are your tattoos hiding signs of skin cancer?
what to know
Nothing raises our spirits like summer and sunshine. But time outdoors raises another thing — the risk of too much time outdoors. Paying close attention to freckles, moles and areas of the skin frequently exposed to sunlight is one of the ways dermatologists look out for melanoma, the scientific term for skin cancer.
Recent studies suggest tattoos make it more difficult to detect melanoma lurking beneath the skin. Though tattoos are a form of self-expression, there's evidence that they can prevent us from catching disease early and easily. For those with tattoos (or those considering getting one), we interviewed both a dermatologist and tattoo artist to give you the most accurate information to help make an informed decision.
A dermatologist for Simple Skincare, Dr. Debra Luftman practices both general and cosmetic dermatology in Beverly Hills and Calabasas, California. She is also a clinical instructor at UCLA and co-authored The Beauty Prescription, an informative guide to inner and outer beauty. When asked if skin cancer is harder to discover if a tattoo is placed over a freckle, mole, or birthmark, Dr. Luftman immediately says, “Yes — tattoo pigment can disguise or cover a mole, freckle, or birthmark, and colored tattoo ink may make it harder to detect an underlying skin cancer.”
So, how exactly does melanoma look (if it can even be detected, for that matter) when there’s a tattoo over it? “A tattoo over a malignant mole may look like the color of the tattoo, possibly blue, pink, or red,” says Luftman. “Whereas, for comparison, a malignant mole with no tattoo fits the ABC rule, meaning it has asymmetry, an irregular border, and multiple colors, including red, white, blue, and black."
Luftman reassures us that there are ways to prevent putting yourself in either of these situations: “Most importantly, wear daily sunscreen and get annual skin exams,” says Luftman. “If you are set on getting a tattoo, make sure the tattoo artist does not directly ink moles or freckles, always put sunscreen on your tattoo, and get it checked out regularly by a dermatologist.”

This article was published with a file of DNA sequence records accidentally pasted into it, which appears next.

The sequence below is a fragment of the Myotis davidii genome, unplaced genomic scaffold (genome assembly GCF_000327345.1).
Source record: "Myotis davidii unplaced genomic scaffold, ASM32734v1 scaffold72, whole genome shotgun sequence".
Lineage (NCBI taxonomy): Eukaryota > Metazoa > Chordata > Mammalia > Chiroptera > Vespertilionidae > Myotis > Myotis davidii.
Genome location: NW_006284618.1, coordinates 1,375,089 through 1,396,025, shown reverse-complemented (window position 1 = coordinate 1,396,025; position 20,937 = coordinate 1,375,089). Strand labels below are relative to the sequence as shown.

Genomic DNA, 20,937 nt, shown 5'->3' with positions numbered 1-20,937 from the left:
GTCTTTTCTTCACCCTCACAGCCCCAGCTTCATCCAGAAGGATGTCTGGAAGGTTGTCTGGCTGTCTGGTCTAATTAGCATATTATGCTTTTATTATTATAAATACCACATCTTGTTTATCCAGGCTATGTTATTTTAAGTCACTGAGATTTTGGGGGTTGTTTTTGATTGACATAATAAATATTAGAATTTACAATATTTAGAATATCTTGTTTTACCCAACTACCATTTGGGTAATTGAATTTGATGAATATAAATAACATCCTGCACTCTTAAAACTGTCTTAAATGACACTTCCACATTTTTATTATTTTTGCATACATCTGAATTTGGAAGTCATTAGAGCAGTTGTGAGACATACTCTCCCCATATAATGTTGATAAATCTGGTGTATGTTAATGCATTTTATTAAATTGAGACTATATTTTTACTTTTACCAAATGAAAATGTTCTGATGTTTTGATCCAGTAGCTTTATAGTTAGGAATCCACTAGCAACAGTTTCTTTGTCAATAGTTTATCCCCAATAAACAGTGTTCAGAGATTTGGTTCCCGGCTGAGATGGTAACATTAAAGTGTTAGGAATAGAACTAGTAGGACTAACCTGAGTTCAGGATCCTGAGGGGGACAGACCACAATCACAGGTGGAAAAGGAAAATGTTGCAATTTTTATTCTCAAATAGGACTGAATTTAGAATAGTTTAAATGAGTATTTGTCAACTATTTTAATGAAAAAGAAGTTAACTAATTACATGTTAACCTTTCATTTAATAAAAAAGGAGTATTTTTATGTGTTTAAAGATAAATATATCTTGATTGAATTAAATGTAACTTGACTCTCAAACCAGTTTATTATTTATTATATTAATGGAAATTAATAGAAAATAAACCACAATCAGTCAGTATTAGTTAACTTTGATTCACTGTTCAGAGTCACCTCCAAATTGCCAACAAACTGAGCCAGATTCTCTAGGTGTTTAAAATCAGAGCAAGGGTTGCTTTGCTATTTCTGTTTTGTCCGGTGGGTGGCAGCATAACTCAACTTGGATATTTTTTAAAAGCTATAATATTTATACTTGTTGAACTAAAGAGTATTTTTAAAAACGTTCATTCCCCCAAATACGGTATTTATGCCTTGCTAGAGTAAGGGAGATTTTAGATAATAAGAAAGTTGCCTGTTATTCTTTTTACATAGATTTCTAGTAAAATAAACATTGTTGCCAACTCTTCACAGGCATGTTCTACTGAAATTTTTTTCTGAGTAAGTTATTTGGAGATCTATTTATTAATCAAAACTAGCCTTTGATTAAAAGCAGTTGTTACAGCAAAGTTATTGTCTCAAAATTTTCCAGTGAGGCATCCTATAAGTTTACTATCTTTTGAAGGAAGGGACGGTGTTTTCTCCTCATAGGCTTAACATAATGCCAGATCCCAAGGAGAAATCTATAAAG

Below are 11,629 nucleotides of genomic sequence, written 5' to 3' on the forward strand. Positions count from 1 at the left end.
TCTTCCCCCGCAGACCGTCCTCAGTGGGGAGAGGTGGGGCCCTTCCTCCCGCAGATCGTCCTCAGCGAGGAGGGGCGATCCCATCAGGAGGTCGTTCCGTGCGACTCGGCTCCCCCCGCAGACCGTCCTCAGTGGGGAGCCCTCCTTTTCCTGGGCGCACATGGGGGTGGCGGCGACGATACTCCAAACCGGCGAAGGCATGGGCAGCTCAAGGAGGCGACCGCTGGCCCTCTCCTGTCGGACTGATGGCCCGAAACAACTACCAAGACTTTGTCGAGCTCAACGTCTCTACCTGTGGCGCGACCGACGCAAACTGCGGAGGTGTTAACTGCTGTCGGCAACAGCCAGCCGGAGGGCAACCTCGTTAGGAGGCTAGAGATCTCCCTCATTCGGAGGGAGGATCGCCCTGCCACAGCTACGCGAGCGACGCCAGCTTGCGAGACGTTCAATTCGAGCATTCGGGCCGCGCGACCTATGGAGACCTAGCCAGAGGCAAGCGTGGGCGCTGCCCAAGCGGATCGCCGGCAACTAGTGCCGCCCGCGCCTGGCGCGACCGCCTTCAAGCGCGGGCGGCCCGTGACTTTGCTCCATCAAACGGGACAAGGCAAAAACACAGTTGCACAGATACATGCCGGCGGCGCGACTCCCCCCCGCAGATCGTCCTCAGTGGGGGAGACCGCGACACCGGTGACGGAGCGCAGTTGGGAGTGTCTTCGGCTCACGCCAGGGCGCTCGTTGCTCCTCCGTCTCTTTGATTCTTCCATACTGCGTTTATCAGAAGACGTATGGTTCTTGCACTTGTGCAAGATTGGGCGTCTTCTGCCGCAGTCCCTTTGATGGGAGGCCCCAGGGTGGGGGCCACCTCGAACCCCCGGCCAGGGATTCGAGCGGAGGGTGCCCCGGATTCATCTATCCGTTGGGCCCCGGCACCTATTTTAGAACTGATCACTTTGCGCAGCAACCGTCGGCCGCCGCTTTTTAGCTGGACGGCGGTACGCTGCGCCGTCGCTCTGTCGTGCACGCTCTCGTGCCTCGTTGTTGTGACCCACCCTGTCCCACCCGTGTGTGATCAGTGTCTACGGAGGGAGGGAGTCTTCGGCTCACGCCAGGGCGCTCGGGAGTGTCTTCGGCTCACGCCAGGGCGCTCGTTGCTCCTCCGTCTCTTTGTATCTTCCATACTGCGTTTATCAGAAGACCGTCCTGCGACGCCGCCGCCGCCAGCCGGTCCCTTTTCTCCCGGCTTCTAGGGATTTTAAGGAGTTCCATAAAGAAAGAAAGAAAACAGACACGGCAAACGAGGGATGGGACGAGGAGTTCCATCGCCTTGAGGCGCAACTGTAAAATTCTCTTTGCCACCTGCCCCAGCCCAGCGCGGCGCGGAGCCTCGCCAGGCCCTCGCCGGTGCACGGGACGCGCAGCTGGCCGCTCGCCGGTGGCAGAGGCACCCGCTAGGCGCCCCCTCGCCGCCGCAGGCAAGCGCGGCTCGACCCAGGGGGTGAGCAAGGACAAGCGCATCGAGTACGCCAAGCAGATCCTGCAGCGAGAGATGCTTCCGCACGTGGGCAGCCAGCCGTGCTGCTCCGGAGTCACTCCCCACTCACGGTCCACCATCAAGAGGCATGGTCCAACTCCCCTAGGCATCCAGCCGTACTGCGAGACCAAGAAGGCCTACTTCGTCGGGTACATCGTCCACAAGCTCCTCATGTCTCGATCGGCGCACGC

Next, we caught up with Patrick Cornolo, who has been tattooing since 1994, and completed his formal apprenticeship in 1993. In 2008, Patrick and his wife opened Speakeasy Custom Tattoo in the Wicker Park neighborhood of Chicago. Patrick says, “We work hard and try to do the right thing for our clients and artists. All of our artists do custom, one-of-a-kind pieces that can't be found on a wall.”
We first wanted to find out from Patrick how melanoma is discussed during a tattoo artist’s apprenticeship. “I was taught to avoid moles whenever possible, especially if they were raised, dark or large,” says Patrick. “There is no tattoo ‘handbook’ that specifies how to handle moles, but a good rule of thumb is that if it looks suspicious, raised, dark, or large — go around it.”
When asked about freckles, Patrick says, “Freckles are usually fair game, unless it would somehow compromise the design.” (Note: Above, Dr. Luftman advises against directly tattooing freckles.)
But something Patrick and Dr. Luftman agree on is the importance of sun protection. “When clients ask me about sun exposure and their tattoos, I tell them that the best thing is to keep them out of the sun completely,” he says. “The sun is the enemy of tattoos, mainly because the rays fade the ink and can prematurely age the tattoo.”
While Patrick recognizes and upholds his responsibility to educate clients about tattoos and risks associated with them, there’s only so much he can do. “If I see something concerning on a client's skin that alerts my radar, it's my job to let them know, but their job to consult a dermatologist,” says Patrick. “It's the client’s responsibility to let me know if they have had any adverse skin history, as I am not a doctor or mole specialist in any way.”
Dr. Luftman and Patrick agree that if you’re smart about getting a tattoo and taking care of it, you’re on the right track to maintaining healthy skin. Though tattoos can make it harder to detect melanoma, choosing a well-trained, informed tattoo artist, always wearing sunscreen, and getting annual skin exams prevents you from being put in that position to begin with — letting you enjoy your health and ink.